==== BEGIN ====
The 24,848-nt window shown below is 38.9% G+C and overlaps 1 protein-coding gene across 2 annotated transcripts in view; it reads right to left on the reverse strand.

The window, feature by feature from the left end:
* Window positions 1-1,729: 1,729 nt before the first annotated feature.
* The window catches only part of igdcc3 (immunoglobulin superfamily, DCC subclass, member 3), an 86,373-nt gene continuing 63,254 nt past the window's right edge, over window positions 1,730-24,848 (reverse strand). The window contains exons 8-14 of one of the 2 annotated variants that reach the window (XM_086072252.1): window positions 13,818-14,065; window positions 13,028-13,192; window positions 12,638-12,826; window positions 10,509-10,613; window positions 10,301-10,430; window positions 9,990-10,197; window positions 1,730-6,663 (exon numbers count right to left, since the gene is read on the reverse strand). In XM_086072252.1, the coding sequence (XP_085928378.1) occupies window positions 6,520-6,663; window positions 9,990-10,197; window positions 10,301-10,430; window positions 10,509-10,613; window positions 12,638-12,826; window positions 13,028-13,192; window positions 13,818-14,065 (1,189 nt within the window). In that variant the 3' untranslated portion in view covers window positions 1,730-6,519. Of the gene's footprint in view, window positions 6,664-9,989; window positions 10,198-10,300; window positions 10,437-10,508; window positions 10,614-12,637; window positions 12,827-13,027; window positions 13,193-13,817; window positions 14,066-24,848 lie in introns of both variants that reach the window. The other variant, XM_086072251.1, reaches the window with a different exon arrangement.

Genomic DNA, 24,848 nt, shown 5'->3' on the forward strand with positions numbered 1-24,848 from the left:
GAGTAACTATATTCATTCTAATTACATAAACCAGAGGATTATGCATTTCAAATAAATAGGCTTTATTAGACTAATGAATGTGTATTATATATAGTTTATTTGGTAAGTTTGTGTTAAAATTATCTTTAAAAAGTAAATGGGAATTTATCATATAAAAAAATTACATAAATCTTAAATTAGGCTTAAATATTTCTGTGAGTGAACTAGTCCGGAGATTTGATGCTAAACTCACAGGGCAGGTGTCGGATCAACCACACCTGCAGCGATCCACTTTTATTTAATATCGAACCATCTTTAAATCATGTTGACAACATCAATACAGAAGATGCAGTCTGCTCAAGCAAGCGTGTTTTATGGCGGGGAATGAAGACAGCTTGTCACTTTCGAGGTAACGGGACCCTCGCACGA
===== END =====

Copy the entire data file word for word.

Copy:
The 24,848-nt window shown below is 38.9% G+C and overlaps 1 protein-coding gene across 2 annotated transcripts in view; it reads right to left on the reverse strand.

The window, feature by feature from the left end:
* Window positions 1-1,729: 1,729 nt before the first annotated feature.
* The window catches only part of igdcc3 (immunoglobulin superfamily, DCC subclass, member 3), an 86,373-nt gene continuing 63,254 nt past the window's right edge, over window positions 1,730-24,848 (reverse strand). The window contains exons 8-14 of one of the 2 annotated variants that reach the window (XM_086072252.1): window positions 13,818-14,065; window positions 13,028-13,192; window positions 12,638-12,826; window positions 10,509-10,613; window positions 10,301-10,430; window positions 9,990-10,197; window positions 1,730-6,663 (exon numbers count right to left, since the gene is read on the reverse strand). In XM_086072252.1, the coding sequence (XP_085928378.1) occupies window positions 6,520-6,663; window positions 9,990-10,197; window positions 10,301-10,430; window positions 10,509-10,613; window positions 12,638-12,826; window positions 13,028-13,192; window positions 13,818-14,065 (1,189 nt within the window). In that variant the 3' untranslated portion in view covers window positions 1,730-6,519. Of the gene's footprint in view, window positions 6,664-9,989; window positions 10,198-10,300; window positions 10,437-10,508; window positions 10,614-12,637; window positions 12,827-13,027; window positions 13,193-13,817; window positions 14,066-24,848 lie in introns of both variants that reach the window. The other variant, XM_086072251.1, reaches the window with a different exon arrangement.

Genomic DNA, 24,848 nt, shown 5'->3' on the forward strand with positions numbered 1-24,848 from the left:
GAGTAACTATATTCATTCTAATTACATAAACCAGAGGATTATGCATTTCAAATAAATAGGCTTTATTAGACTAATGAATGTGTATTATATATAGTTTATTTGGTAAGTTTGTGTTAAAATTATCTTTAAAAAGTAAATGGGAATTTATCATATAAAAAAATTACATAAATCTTAAATTAGGCTTAAATATTTCTGTGAGTGAACTAGTCCGGAGATTTGATGCTAAACTCACAGGGCAGGTGTCGGATCAACCACACCTGCAGCGATCCACTTTTATTTAATATCGAACCATCTTTAAATCATGTTGACAACATCAATACAGAAGATGCAGTCTGCTCAAGCAAGCGTGTTTTATGGCGGGGAATGAAGACAGCTTGTCACTTTCGAGGTAACGGGACCCTCGCACGA